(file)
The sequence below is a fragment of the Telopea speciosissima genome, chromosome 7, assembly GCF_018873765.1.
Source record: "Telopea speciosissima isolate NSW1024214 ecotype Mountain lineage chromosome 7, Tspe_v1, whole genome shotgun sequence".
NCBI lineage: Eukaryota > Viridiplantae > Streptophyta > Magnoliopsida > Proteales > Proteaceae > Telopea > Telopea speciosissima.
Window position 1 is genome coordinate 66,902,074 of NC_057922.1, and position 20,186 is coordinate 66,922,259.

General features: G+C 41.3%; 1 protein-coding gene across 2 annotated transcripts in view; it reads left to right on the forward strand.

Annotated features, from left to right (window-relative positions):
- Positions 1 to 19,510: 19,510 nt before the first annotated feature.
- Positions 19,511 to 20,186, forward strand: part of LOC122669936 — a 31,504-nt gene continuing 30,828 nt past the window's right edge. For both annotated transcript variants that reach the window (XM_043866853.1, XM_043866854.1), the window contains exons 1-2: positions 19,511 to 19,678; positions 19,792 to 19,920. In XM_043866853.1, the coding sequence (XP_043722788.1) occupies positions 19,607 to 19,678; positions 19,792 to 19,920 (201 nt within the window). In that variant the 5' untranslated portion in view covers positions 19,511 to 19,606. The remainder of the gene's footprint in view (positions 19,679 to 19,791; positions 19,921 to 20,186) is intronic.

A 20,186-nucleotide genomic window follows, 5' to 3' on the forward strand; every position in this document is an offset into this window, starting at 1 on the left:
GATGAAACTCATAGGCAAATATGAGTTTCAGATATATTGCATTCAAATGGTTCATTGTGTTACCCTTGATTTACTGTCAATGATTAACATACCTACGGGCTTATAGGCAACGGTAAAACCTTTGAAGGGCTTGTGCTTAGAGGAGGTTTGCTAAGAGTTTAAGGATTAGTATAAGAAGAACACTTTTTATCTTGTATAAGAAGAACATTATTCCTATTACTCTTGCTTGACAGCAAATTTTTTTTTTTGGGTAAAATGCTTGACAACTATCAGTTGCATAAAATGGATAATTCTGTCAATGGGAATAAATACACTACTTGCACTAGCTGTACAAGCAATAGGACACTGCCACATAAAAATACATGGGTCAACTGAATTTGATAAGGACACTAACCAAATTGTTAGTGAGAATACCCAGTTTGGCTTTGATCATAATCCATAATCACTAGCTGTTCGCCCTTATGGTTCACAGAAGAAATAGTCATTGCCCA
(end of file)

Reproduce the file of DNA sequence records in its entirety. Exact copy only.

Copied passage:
The sequence below is a fragment of the Telopea speciosissima genome, chromosome 7, assembly GCF_018873765.1.
Source record: "Telopea speciosissima isolate NSW1024214 ecotype Mountain lineage chromosome 7, Tspe_v1, whole genome shotgun sequence".
NCBI lineage: Eukaryota > Viridiplantae > Streptophyta > Magnoliopsida > Proteales > Proteaceae > Telopea > Telopea speciosissima.
Window position 1 is genome coordinate 66,902,074 of NC_057922.1, and position 20,186 is coordinate 66,922,259.

General features: G+C 41.3%; 1 protein-coding gene across 2 annotated transcripts in view; it reads left to right on the forward strand.

Annotated features, from left to right (window-relative positions):
- Positions 1 to 19,510: 19,510 nt before the first annotated feature.
- Positions 19,511 to 20,186, forward strand: part of LOC122669936 — a 31,504-nt gene continuing 30,828 nt past the window's right edge. For both annotated transcript variants that reach the window (XM_043866853.1, XM_043866854.1), the window contains exons 1-2: positions 19,511 to 19,678; positions 19,792 to 19,920. In XM_043866853.1, the coding sequence (XP_043722788.1) occupies positions 19,607 to 19,678; positions 19,792 to 19,920 (201 nt within the window). In that variant the 5' untranslated portion in view covers positions 19,511 to 19,606. The remainder of the gene's footprint in view (positions 19,679 to 19,791; positions 19,921 to 20,186) is intronic.

A 20,186-nucleotide genomic window follows, 5' to 3' on the forward strand; every position in this document is an offset into this window, starting at 1 on the left:
GATGAAACTCATAGGCAAATATGAGTTTCAGATATATTGCATTCAAATGGTTCATTGTGTTACCCTTGATTTACTGTCAATGATTAACATACCTACGGGCTTATAGGCAACGGTAAAACCTTTGAAGGGCTTGTGCTTAGAGGAGGTTTGCTAAGAGTTTAAGGATTAGTATAAGAAGAACACTTTTTATCTTGTATAAGAAGAACATTATTCCTATTACTCTTGCTTGACAGCAAATTTTTTTTTTTGGGTAAAATGCTTGACAACTATCAGTTGCATAAAATGGATAATTCTGTCAATGGGAATAAATACACTACTTGCACTAGCTGTACAAGCAATAGGACACTGCCACATAAAAATACATGGGTCAACTGAATTTGATAAGGACACTAACCAAATTGTTAGTGAGAATACCCAGTTTGGCTTTGATCATAATCCATAATCACTAGCTGTTCGCCCTTATGGTTCACAGAAGAAATAGTCATTGCCCA